Obama has a way of steering clear of trouble

The HeraldJanuary 23, 2009 

Barack Obama has demonstrated an uncanny aptitude for putting the lid on potential trouble and keeping it from blowing up in his face.

Take, for example, the flubbed oath of office at Tuesday's inauguration. It appeared that Chief Justice John Roberts, who was administering the oath, was responsible. He put the word "faithfully" in the wrong place, and Obama, after pausing for a second, repeated the mistake.

It was no big deal. Historians immediately recounted how other presidents and vice presidents had fouled up the oath. They also noted that Obama became the 44th president at noon Tuesday, as mandated by the Constitution, with or without the oath.

But Obama and his legal advisers must have seen storm clouds. The right-wing bloviators wasted no time in casting doubts on the legitimacy of Obama's presidency because of the jumbled oath. Chris Wallace of Fox News said after the inauguration that he wasn't sure Obama was actually our president.

Solution? Invite the chief justice over to the White House for a do-over. Roberts, decked out in his official black robes, readministered the oath -- correctly this time -- in front of a few reporters, and that was that. It took 25 seconds. Problem solved.

We shouldn't read too much into the incident. White House counsel Greg Craig admitted after the oath was readministered that they had acted "out of an abundance of caution."

But Obama might have responded differently. He might have brushed off the flubbed oath as irrelevant. The issue might have festered, and bloggers might have spent the next four years debating whether Obama actually was entitled to sit in the Oval Office.

Instead, the problem was nullified before it had a chance to morph into something bigger.

During a largely flawless transition, Obama ran into a little trouble over his selection of conservative pastor Rick Warren to give the invocation at his inauguration. Warren had invited Obama to a forum at his Saddleback Church during the campaign; the two men got along, and Obama decided to repay the favor.

But Warren has been an outspoken opponent of gay marriage and a supporter of Proposition 8 in California, which revoked the right of gay couples to legally marry in the state. He also has equated homosexuality to bestiality and pedophilia.

Gays and lesbians, who had supported Obama in large numbers and who were still smarting from the passage of Proposition 8, understandably took issue with the choice of Warren for such a prominent role in the inauguration.

Obama could have dug in his heels and hoped the storm would pass. Instead, he invited V. Eugene Robinson, the openly gay New Hampshire Episcopal bishop and early Obama supporter, to deliver the invocation at the beginning of Sunday's inaugural concert.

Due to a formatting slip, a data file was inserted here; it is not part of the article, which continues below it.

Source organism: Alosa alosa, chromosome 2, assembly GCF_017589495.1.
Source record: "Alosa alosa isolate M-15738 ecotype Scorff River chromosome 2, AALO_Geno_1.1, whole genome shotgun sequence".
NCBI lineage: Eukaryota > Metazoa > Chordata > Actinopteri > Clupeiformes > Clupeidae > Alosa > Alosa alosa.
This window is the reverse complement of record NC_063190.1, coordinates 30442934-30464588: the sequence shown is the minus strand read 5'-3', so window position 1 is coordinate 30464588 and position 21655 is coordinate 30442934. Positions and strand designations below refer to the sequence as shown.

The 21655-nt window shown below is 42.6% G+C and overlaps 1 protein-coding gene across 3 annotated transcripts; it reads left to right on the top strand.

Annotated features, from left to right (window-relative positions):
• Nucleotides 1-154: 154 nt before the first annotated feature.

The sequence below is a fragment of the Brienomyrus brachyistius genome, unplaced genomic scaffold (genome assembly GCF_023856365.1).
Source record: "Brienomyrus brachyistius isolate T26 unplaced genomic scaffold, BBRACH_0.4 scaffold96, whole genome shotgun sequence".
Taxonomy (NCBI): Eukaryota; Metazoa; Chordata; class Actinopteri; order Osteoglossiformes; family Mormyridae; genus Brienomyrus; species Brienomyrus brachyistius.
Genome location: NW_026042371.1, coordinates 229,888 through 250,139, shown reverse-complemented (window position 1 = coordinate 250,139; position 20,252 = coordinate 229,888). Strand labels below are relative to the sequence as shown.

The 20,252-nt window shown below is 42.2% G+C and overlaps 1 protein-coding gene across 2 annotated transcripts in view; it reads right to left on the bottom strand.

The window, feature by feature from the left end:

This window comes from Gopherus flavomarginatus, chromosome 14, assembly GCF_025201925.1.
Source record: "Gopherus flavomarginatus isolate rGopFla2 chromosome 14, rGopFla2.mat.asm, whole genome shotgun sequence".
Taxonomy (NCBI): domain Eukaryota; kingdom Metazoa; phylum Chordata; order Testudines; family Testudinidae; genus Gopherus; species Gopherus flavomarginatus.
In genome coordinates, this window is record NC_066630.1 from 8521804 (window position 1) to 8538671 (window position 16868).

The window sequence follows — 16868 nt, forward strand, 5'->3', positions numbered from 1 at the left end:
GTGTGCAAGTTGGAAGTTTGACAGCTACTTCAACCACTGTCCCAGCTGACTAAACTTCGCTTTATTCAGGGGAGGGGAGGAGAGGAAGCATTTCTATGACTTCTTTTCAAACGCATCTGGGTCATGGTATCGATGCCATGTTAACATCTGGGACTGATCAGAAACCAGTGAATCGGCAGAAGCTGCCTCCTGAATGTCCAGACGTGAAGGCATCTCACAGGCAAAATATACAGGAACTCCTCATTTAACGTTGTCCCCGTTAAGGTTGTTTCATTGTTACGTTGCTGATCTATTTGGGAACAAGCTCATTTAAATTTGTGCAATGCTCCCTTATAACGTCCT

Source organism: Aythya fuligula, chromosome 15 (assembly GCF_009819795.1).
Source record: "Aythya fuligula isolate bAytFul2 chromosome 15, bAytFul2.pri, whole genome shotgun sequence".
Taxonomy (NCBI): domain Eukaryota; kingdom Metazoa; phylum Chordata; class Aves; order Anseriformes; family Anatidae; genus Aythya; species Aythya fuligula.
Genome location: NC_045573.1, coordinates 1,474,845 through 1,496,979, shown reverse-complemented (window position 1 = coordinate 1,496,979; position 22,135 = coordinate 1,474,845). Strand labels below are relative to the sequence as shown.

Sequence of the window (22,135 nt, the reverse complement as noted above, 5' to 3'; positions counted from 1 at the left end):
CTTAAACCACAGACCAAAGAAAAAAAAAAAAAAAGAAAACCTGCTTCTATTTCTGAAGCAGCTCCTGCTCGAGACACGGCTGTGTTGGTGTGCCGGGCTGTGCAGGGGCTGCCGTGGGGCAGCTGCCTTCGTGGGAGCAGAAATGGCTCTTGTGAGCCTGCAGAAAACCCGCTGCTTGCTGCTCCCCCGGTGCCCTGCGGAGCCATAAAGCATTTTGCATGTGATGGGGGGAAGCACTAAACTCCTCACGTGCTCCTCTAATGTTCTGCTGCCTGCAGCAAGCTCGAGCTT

Both Obama and Robinson denied that this had anything to do with mollifying gay supporters, but that was the result nonetheless. (Unfortunately, HBO did not include Robinson's prayer in the initial broadcast of the concert. But the prayer was added in an "updated" version on Wednesday.)

Perhaps the most significant instance of Obama's skill at defusing trouble was his handling of the Rev. Jeremiah Wright controversy, which could have derailed his campaign. When tapes of Wright sermons denouncing America surfaced, Obama was criticized for his 20-year membership in Wright's congregation.

Solution? Offer up a thoughtful and thought-provoking speech on the issue of race in America. The speech not only brought almost universal praise but also silenced much of the criticism about Obama's association with Wright.

That wasn't the end of it. Wright continued to stir the waters during subsequent public appearances, and Obama said enough was enough, and left the church.

But there is no doubt that the speech he gave in Philadelphia saved his campaign. Challenging critics with a penetrating conversation about race is not what one would anticipate from an ordinary politician, and it helped demonstrate Obama was far from ordinary.

Being able to anticipate fallout and do something about it looks easy in hindsight. But consider all the politicians who have ended up kicking themselves for failing to react in time. Sen. John Kerry and his run-in with the swift-boaters comes to mind.

By now, we should be realizing that Obama is smart, nimble and quick. He also seems to understand that the best way to deflect trouble is to be open, honest and forthright.

Avoiding trouble is an excellent talent for a president to have. Especially if he can make it look easy.

James Werrell, Herald opinion page editor, can be reached at 329-4081 or, by e-mail, at jwerrell@heraldonline.com.

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